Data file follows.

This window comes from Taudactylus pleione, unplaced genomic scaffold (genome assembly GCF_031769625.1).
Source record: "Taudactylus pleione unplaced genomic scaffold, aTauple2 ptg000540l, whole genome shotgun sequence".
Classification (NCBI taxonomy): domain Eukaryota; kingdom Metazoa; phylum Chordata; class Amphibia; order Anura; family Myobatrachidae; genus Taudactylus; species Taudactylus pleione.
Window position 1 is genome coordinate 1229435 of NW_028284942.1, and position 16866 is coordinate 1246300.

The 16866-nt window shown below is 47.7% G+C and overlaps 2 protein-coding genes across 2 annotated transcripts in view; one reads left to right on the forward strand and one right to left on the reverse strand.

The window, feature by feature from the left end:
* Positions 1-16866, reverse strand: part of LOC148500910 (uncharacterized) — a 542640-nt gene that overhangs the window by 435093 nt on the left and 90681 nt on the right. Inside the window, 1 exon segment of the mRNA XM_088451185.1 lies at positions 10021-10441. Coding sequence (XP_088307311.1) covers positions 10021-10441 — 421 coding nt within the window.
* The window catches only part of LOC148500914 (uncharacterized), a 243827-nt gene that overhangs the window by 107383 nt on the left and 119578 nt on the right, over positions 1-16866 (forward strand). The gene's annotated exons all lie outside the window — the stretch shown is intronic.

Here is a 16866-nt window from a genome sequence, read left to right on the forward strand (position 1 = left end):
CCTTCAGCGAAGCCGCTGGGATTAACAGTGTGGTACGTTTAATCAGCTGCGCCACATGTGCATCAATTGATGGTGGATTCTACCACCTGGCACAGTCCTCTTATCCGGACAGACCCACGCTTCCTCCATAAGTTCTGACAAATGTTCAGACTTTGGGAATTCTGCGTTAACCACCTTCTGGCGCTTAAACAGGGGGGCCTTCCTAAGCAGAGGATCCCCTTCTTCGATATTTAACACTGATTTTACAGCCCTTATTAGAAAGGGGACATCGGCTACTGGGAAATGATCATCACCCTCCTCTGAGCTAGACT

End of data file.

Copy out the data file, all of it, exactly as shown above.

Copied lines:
This window comes from Taudactylus pleione, unplaced genomic scaffold (genome assembly GCF_031769625.1).
Source record: "Taudactylus pleione unplaced genomic scaffold, aTauple2 ptg000540l, whole genome shotgun sequence".
Classification (NCBI taxonomy): domain Eukaryota; kingdom Metazoa; phylum Chordata; class Amphibia; order Anura; family Myobatrachidae; genus Taudactylus; species Taudactylus pleione.
Window position 1 is genome coordinate 1229435 of NW_028284942.1, and position 16866 is coordinate 1246300.

The 16866-nt window shown below is 47.7% G+C and overlaps 2 protein-coding genes across 2 annotated transcripts in view; one reads left to right on the forward strand and one right to left on the reverse strand.

The window, feature by feature from the left end:
* Positions 1-16866, reverse strand: part of LOC148500910 (uncharacterized) — a 542640-nt gene that overhangs the window by 435093 nt on the left and 90681 nt on the right. Inside the window, 1 exon segment of the mRNA XM_088451185.1 lies at positions 10021-10441. Coding sequence (XP_088307311.1) covers positions 10021-10441 — 421 coding nt within the window.
* The window catches only part of LOC148500914 (uncharacterized), a 243827-nt gene that overhangs the window by 107383 nt on the left and 119578 nt on the right, over positions 1-16866 (forward strand). The gene's annotated exons all lie outside the window — the stretch shown is intronic.

Here is a 16866-nt window from a genome sequence, read left to right on the forward strand (position 1 = left end):
CCTTCAGCGAAGCCGCTGGGATTAACAGTGTGGTACGTTTAATCAGCTGCGCCACATGTGCATCAATTGATGGTGGATTCTACCACCTGGCACAGTCCTCTTATCCGGACAGACCCACGCTTCCTCCATAAGTTCTGACAAATGTTCAGACTTTGGGAATTCTGCGTTAACCACCTTCTGGCGCTTAAACAGGGGGGCCTTCCTAAGCAGAGGATCCCCTTCTTCGATATTTAACACTGATTTTACAGCCCTTATTAGAAAGGGGACATCGGCTACTGGGAAATGATCATCACCCTCCTCTGAGCTAGACT